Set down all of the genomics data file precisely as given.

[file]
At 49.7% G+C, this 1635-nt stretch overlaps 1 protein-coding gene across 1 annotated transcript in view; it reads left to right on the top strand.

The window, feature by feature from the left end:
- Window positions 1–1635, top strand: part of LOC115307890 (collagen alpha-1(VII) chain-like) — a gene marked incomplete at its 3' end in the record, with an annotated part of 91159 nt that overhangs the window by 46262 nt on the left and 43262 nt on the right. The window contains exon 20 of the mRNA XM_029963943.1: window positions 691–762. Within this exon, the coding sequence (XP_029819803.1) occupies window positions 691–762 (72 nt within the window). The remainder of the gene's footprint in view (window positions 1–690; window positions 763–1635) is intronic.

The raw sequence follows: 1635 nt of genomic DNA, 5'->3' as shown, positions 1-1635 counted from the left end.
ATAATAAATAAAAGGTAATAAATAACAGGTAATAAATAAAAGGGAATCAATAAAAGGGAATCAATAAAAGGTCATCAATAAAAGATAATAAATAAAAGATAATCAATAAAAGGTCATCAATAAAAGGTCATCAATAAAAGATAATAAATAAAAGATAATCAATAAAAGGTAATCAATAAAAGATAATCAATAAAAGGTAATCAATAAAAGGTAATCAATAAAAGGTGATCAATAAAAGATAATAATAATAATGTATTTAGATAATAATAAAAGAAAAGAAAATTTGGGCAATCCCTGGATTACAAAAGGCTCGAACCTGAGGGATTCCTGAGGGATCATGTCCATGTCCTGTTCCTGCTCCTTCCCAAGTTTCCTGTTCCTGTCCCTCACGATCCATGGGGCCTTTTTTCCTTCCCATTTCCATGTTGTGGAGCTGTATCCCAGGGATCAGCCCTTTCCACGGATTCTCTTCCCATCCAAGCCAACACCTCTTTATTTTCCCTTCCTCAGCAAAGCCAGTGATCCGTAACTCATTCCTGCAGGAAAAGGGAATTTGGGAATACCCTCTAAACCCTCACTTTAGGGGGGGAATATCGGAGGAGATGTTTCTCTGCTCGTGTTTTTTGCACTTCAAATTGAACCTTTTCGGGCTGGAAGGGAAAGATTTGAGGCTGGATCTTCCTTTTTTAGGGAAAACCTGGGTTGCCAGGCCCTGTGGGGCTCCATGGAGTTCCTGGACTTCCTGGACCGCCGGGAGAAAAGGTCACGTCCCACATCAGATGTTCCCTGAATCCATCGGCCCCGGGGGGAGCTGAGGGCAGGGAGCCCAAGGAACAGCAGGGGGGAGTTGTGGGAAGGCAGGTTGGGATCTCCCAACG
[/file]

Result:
At 49.7% G+C, this 1635-nt stretch overlaps 1 protein-coding gene across 1 annotated transcript in view; it reads left to right on the top strand.

The window, feature by feature from the left end:
- Window positions 1–1635, top strand: part of LOC115307890 (collagen alpha-1(VII) chain-like) — a gene marked incomplete at its 3' end in the record, with an annotated part of 91159 nt that overhangs the window by 46262 nt on the left and 43262 nt on the right. The window contains exon 20 of the mRNA XM_029963943.1: window positions 691–762. Within this exon, the coding sequence (XP_029819803.1) occupies window positions 691–762 (72 nt within the window). The remainder of the gene's footprint in view (window positions 1–690; window positions 763–1635) is intronic.

The raw sequence follows: 1635 nt of genomic DNA, 5'->3' as shown, positions 1-1635 counted from the left end.
ATAATAAATAAAAGGTAATAAATAACAGGTAATAAATAAAAGGGAATCAATAAAAGGGAATCAATAAAAGGTCATCAATAAAAGATAATAAATAAAAGATAATCAATAAAAGGTCATCAATAAAAGGTCATCAATAAAAGATAATAAATAAAAGATAATCAATAAAAGGTAATCAATAAAAGATAATCAATAAAAGGTAATCAATAAAAGGTAATCAATAAAAGGTGATCAATAAAAGATAATAATAATAATGTATTTAGATAATAATAAAAGAAAAGAAAATTTGGGCAATCCCTGGATTACAAAAGGCTCGAACCTGAGGGATTCCTGAGGGATCATGTCCATGTCCTGTTCCTGCTCCTTCCCAAGTTTCCTGTTCCTGTCCCTCACGATCCATGGGGCCTTTTTTCCTTCCCATTTCCATGTTGTGGAGCTGTATCCCAGGGATCAGCCCTTTCCACGGATTCTCTTCCCATCCAAGCCAACACCTCTTTATTTTCCCTTCCTCAGCAAAGCCAGTGATCCGTAACTCATTCCTGCAGGAAAAGGGAATTTGGGAATACCCTCTAAACCCTCACTTTAGGGGGGGAATATCGGAGGAGATGTTTCTCTGCTCGTGTTTTTTGCACTTCAAATTGAACCTTTTCGGGCTGGAAGGGAAAGATTTGAGGCTGGATCTTCCTTTTTTAGGGAAAACCTGGGTTGCCAGGCCCTGTGGGGCTCCATGGAGTTCCTGGACTTCCTGGACCGCCGGGAGAAAAGGTCACGTCCCACATCAGATGTTCCCTGAATCCATCGGCCCCGGGGGGAGCTGAGGGCAGGGAGCCCAAGGAACAGCAGGGGGGAGTTGTGGGAAGGCAGGTTGGGATCTCCCAACG